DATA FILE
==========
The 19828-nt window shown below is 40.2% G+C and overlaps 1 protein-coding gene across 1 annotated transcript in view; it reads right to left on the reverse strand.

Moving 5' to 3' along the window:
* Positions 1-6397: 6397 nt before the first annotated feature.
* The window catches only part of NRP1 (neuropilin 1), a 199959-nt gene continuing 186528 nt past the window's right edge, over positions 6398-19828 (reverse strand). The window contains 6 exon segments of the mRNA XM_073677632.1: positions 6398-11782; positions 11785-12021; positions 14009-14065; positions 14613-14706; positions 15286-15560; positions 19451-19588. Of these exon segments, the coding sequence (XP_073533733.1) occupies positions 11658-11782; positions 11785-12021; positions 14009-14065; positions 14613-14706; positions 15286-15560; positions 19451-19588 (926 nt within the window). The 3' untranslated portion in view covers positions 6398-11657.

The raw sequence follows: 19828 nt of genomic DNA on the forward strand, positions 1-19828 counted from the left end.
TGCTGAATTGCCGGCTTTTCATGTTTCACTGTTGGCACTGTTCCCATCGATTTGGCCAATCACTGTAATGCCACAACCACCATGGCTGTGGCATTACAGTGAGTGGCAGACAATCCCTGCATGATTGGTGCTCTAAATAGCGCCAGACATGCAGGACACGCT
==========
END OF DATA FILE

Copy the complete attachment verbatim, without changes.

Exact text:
The 19828-nt window shown below is 40.2% G+C and overlaps 1 protein-coding gene across 1 annotated transcript in view; it reads right to left on the reverse strand.

Moving 5' to 3' along the window:
* Positions 1-6397: 6397 nt before the first annotated feature.
* The window catches only part of NRP1 (neuropilin 1), a 199959-nt gene continuing 186528 nt past the window's right edge, over positions 6398-19828 (reverse strand). The window contains 6 exon segments of the mRNA XM_073677632.1: positions 6398-11782; positions 11785-12021; positions 14009-14065; positions 14613-14706; positions 15286-15560; positions 19451-19588. Of these exon segments, the coding sequence (XP_073533733.1) occupies positions 11658-11782; positions 11785-12021; positions 14009-14065; positions 14613-14706; positions 15286-15560; positions 19451-19588 (926 nt within the window). The 3' untranslated portion in view covers positions 6398-11657.

The raw sequence follows: 19828 nt of genomic DNA on the forward strand, positions 1-19828 counted from the left end.
TGCTGAATTGCCGGCTTTTCATGTTTCACTGTTGGCACTGTTCCCATCGATTTGGCCAATCACTGTAATGCCACAACCACCATGGCTGTGGCATTACAGTGAGTGGCAGACAATCCCTGCATGATTGGTGCTCTAAATAGCGCCAGACATGCAGGACACGCT